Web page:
TriMet says its drivers are temporarily emphasizing a longstanding rule that bikes loaded on its bus racks ares supposed to be stripped of bulky accessories before boarding.
According to the transit agency’s bikes-on-buses policy, these rules apply to “panniers, child seats or any object that could block the headlights or the operator’s vision.”
We heard about this after two readers sent accounts of bus drivers telling people to remove such add-ons before boarding. TriMet Bicycle Coordinator Jeff Owen confirms that it’s “a reinforcement of our messaging for a while.” The issue may take new importance due to TriMet’s newest bus model, which improves driver lines of sight by extending its windshield almost as far down as the rack.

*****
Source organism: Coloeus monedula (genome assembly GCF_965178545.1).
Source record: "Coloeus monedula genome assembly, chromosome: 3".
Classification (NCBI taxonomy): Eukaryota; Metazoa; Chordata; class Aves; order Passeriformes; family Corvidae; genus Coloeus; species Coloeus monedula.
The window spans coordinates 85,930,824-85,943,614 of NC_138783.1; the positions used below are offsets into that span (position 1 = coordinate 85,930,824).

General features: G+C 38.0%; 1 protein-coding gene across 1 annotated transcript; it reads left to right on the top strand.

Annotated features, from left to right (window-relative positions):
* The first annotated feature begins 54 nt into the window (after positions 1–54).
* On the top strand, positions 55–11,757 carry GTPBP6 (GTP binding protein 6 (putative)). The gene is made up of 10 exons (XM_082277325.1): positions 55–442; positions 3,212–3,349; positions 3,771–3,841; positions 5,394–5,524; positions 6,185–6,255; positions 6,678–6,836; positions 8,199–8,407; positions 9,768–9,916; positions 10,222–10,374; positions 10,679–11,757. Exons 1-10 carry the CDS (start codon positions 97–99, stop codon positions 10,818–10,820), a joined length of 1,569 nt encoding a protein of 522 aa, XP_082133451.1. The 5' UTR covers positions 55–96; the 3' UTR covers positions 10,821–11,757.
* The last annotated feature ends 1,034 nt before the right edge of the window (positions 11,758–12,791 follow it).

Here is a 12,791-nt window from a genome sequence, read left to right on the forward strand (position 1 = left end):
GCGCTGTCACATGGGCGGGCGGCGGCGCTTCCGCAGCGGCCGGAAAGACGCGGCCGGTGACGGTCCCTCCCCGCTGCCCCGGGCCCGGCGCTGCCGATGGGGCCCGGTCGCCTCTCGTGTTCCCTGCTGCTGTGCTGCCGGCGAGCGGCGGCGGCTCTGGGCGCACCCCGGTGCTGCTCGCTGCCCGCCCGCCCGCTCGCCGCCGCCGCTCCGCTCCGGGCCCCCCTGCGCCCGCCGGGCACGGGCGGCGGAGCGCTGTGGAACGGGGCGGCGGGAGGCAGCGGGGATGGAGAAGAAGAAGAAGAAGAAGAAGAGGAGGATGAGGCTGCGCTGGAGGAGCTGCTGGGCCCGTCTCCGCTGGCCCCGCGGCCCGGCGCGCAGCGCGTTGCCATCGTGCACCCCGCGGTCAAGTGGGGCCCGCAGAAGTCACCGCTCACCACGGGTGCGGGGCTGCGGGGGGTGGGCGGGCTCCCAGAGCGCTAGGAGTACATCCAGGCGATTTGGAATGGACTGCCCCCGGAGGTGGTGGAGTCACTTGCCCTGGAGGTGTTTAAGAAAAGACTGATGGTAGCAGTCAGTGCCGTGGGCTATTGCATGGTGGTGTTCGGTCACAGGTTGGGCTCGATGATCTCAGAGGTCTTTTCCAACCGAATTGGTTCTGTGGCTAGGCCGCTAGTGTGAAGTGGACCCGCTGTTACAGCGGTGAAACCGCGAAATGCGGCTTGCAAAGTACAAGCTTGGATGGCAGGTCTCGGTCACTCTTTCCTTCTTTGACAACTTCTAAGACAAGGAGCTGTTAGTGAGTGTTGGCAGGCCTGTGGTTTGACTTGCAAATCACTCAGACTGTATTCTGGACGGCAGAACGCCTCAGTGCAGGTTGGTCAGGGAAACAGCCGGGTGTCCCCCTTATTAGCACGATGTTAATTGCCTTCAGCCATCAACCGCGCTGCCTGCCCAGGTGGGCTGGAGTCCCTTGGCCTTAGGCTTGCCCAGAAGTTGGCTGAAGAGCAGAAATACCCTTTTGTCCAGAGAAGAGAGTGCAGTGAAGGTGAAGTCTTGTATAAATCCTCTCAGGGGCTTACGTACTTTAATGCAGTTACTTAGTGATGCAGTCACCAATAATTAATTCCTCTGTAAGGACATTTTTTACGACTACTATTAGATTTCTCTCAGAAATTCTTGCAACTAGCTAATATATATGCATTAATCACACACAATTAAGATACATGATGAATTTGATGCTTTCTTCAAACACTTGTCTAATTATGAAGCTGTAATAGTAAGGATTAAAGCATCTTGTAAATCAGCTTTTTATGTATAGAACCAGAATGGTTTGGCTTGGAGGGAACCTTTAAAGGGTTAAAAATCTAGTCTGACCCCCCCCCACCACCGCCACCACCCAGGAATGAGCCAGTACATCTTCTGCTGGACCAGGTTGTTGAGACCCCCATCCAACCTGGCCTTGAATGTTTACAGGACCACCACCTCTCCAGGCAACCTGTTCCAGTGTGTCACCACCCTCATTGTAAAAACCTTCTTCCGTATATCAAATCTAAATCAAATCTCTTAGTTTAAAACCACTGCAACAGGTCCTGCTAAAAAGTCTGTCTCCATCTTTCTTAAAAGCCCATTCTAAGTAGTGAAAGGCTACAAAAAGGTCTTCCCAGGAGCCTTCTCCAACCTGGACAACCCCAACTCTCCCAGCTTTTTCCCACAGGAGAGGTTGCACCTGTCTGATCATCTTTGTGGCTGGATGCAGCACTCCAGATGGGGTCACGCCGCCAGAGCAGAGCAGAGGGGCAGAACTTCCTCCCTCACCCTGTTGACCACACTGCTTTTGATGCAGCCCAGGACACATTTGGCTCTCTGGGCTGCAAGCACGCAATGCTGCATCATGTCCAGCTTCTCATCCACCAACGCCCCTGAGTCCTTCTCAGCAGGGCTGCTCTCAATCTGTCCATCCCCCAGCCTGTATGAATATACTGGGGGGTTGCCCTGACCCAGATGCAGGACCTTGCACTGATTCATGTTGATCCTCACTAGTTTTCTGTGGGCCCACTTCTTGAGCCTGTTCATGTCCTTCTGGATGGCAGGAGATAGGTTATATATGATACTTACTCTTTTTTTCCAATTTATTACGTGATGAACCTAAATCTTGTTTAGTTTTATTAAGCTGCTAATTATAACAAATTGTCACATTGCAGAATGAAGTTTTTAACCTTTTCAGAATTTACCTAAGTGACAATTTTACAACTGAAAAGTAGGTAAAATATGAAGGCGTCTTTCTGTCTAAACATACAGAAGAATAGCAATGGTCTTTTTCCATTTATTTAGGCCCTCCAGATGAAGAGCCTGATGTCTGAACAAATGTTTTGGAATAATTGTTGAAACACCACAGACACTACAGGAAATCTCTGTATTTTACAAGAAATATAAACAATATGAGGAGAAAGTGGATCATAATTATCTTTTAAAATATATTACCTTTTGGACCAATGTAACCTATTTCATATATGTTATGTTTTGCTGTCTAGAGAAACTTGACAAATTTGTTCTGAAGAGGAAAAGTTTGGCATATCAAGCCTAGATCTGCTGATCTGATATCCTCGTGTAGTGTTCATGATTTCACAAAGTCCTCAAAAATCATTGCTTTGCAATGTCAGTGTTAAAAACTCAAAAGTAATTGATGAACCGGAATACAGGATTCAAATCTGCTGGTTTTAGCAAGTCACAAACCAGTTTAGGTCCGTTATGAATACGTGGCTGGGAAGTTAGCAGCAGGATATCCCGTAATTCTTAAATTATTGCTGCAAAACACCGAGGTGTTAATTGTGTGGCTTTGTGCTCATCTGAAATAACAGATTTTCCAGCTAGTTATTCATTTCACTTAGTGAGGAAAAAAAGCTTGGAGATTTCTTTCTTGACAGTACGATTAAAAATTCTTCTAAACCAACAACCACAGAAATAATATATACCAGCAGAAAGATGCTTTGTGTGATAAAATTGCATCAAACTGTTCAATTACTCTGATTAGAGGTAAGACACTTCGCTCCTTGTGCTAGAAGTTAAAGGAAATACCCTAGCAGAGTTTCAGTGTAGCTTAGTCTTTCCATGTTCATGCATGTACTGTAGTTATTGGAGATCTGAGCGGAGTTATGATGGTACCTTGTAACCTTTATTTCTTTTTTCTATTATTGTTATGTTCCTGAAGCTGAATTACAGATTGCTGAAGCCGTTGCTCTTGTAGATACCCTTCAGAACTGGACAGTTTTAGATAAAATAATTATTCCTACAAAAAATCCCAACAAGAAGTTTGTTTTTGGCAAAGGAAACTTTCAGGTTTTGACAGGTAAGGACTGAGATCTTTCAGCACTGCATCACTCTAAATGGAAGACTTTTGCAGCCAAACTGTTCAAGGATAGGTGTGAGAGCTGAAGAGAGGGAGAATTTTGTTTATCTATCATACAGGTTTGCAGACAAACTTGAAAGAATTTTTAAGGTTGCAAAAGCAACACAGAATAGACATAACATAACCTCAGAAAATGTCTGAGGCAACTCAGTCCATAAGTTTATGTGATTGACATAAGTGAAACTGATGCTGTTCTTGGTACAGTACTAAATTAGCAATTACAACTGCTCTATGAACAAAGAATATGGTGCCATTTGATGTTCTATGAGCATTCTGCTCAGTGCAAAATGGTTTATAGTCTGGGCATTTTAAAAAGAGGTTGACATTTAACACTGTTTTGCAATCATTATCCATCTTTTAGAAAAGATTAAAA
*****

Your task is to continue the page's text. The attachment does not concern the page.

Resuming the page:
This is definitely a problem for Portlanders who have permanently affixed some of the huge variety of available bike accessories to their vehicles. Still, it’s at least useful to know the reason for the policy, to make sure your bike works within drivers’ safety constraints.
Though TriMet bus racks are far from perfect — for example, years of experimentation have failed to turn up a design that lets TriMet buses fit three-bike racks into the turning envelope of Portland’s narrow streets — being able to load a standard bike onto a bus is something that it’s useful for every bike user to know how to do in a pinch. Here’s TriMet’s video explaining how it’s done:
Or if you prefer, here’s the timeless “bike rack rap” from TARC in Louisville, Kentucky: